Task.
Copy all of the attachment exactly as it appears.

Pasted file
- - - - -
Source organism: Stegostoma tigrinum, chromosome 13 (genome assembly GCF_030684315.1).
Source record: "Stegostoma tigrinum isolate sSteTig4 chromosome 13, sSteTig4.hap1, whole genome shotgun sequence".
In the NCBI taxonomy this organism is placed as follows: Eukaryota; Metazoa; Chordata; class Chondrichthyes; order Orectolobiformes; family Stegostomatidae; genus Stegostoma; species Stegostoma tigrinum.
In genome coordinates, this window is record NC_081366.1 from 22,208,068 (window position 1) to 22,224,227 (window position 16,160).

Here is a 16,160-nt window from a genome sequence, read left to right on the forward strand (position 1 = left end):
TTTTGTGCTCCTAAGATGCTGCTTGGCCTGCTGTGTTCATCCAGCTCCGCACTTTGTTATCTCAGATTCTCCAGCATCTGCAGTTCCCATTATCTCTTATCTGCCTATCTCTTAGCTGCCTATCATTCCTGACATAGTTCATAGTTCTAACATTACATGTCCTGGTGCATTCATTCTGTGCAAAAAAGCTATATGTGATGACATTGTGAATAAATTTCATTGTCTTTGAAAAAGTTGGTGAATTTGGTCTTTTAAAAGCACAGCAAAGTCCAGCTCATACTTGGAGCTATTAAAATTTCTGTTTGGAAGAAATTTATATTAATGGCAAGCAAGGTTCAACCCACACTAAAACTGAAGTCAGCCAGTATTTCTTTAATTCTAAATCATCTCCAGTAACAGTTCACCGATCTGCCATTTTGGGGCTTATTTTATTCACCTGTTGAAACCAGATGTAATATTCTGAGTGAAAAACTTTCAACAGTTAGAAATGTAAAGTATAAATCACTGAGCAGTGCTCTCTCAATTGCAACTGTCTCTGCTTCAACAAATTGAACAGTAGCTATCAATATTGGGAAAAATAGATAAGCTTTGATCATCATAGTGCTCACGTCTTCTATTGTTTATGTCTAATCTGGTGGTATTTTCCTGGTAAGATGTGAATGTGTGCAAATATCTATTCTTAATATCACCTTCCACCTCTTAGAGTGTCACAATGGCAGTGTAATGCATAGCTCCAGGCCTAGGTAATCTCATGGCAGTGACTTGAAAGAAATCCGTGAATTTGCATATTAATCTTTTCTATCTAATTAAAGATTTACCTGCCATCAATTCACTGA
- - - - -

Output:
Source organism: Stegostoma tigrinum, chromosome 13 (genome assembly GCF_030684315.1).
Source record: "Stegostoma tigrinum isolate sSteTig4 chromosome 13, sSteTig4.hap1, whole genome shotgun sequence".
In the NCBI taxonomy this organism is placed as follows: Eukaryota; Metazoa; Chordata; class Chondrichthyes; order Orectolobiformes; family Stegostomatidae; genus Stegostoma; species Stegostoma tigrinum.
In genome coordinates, this window is record NC_081366.1 from 22,208,068 (window position 1) to 22,224,227 (window position 16,160).

Here is a 16,160-nt window from a genome sequence, read left to right on the forward strand (position 1 = left end):
TTTTGTGCTCCTAAGATGCTGCTTGGCCTGCTGTGTTCATCCAGCTCCGCACTTTGTTATCTCAGATTCTCCAGCATCTGCAGTTCCCATTATCTCTTATCTGCCTATCTCTTAGCTGCCTATCATTCCTGACATAGTTCATAGTTCTAACATTACATGTCCTGGTGCATTCATTCTGTGCAAAAAAGCTATATGTGATGACATTGTGAATAAATTTCATTGTCTTTGAAAAAGTTGGTGAATTTGGTCTTTTAAAAGCACAGCAAAGTCCAGCTCATACTTGGAGCTATTAAAATTTCTGTTTGGAAGAAATTTATATTAATGGCAAGCAAGGTTCAACCCACACTAAAACTGAAGTCAGCCAGTATTTCTTTAATTCTAAATCATCTCCAGTAACAGTTCACCGATCTGCCATTTTGGGGCTTATTTTATTCACCTGTTGAAACCAGATGTAATATTCTGAGTGAAAAACTTTCAACAGTTAGAAATGTAAAGTATAAATCACTGAGCAGTGCTCTCTCAATTGCAACTGTCTCTGCTTCAACAAATTGAACAGTAGCTATCAATATTGGGAAAAATAGATAAGCTTTGATCATCATAGTGCTCACGTCTTCTATTGTTTATGTCTAATCTGGTGGTATTTTCCTGGTAAGATGTGAATGTGTGCAAATATCTATTCTTAATATCACCTTCCACCTCTTAGAGTGTCACAATGGCAGTGTAATGCATAGCTCCAGGCCTAGGTAATCTCATGGCAGTGACTTGAAAGAAATCCGTGAATTTGCATATTAATCTTTTCTATCTAATTAAAGATTTACCTGCCATCAATTCACTGA